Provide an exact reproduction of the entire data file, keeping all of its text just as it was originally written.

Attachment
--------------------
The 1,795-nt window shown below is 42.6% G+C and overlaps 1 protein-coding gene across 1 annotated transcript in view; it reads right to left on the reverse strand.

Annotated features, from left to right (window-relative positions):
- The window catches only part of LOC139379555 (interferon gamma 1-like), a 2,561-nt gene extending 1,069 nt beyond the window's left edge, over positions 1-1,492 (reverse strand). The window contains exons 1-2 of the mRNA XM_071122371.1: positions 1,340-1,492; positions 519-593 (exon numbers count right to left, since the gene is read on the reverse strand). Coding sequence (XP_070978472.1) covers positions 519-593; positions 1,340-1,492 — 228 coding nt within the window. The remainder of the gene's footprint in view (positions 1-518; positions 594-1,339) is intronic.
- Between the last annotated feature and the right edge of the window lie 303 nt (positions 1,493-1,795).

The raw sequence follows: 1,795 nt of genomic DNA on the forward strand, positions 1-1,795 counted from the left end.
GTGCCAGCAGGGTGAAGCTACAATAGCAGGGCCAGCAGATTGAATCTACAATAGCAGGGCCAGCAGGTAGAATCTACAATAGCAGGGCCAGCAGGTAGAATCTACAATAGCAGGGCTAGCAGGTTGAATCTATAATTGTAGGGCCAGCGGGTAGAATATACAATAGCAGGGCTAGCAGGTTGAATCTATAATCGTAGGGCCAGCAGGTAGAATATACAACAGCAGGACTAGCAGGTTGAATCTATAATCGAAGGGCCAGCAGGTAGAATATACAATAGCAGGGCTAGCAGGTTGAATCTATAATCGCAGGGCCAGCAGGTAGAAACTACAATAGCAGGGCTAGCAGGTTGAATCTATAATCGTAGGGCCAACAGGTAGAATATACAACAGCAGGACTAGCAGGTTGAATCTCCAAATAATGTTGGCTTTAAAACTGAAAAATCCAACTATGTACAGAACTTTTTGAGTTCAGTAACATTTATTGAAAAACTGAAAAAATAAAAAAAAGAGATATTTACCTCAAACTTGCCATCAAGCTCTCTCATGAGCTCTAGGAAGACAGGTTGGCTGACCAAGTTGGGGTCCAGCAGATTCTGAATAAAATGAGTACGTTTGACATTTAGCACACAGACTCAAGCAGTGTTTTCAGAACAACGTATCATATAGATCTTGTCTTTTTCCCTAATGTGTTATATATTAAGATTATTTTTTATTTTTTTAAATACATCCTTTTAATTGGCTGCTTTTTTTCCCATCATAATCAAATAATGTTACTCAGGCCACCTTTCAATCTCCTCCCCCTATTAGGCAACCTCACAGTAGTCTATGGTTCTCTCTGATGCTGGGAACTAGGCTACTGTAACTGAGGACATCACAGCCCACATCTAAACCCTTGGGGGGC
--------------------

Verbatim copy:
The 1,795-nt window shown below is 42.6% G+C and overlaps 1 protein-coding gene across 1 annotated transcript in view; it reads right to left on the reverse strand.

Annotated features, from left to right (window-relative positions):
- The window catches only part of LOC139379555 (interferon gamma 1-like), a 2,561-nt gene extending 1,069 nt beyond the window's left edge, over positions 1-1,492 (reverse strand). The window contains exons 1-2 of the mRNA XM_071122371.1: positions 1,340-1,492; positions 519-593 (exon numbers count right to left, since the gene is read on the reverse strand). Coding sequence (XP_070978472.1) covers positions 519-593; positions 1,340-1,492 — 228 coding nt within the window. The remainder of the gene's footprint in view (positions 1-518; positions 594-1,339) is intronic.
- Between the last annotated feature and the right edge of the window lie 303 nt (positions 1,493-1,795).

The raw sequence follows: 1,795 nt of genomic DNA on the forward strand, positions 1-1,795 counted from the left end.
GTGCCAGCAGGGTGAAGCTACAATAGCAGGGCCAGCAGATTGAATCTACAATAGCAGGGCCAGCAGGTAGAATCTACAATAGCAGGGCCAGCAGGTAGAATCTACAATAGCAGGGCTAGCAGGTTGAATCTATAATTGTAGGGCCAGCGGGTAGAATATACAATAGCAGGGCTAGCAGGTTGAATCTATAATCGTAGGGCCAGCAGGTAGAATATACAACAGCAGGACTAGCAGGTTGAATCTATAATCGAAGGGCCAGCAGGTAGAATATACAATAGCAGGGCTAGCAGGTTGAATCTATAATCGCAGGGCCAGCAGGTAGAAACTACAATAGCAGGGCTAGCAGGTTGAATCTATAATCGTAGGGCCAACAGGTAGAATATACAACAGCAGGACTAGCAGGTTGAATCTCCAAATAATGTTGGCTTTAAAACTGAAAAATCCAACTATGTACAGAACTTTTTGAGTTCAGTAACATTTATTGAAAAACTGAAAAAATAAAAAAAAGAGATATTTACCTCAAACTTGCCATCAAGCTCTCTCATGAGCTCTAGGAAGACAGGTTGGCTGACCAAGTTGGGGTCCAGCAGATTCTGAATAAAATGAGTACGTTTGACATTTAGCACACAGACTCAAGCAGTGTTTTCAGAACAACGTATCATATAGATCTTGTCTTTTTCCCTAATGTGTTATATATTAAGATTATTTTTTATTTTTTTAAATACATCCTTTTAATTGGCTGCTTTTTTTCCCATCATAATCAAATAATGTTACTCAGGCCACCTTTCAATCTCCTCCCCCTATTAGGCAACCTCACAGTAGTCTATGGTTCTCTCTGATGCTGGGAACTAGGCTACTGTAACTGAGGACATCACAGCCCACATCTAAACCCTTGGGGGGC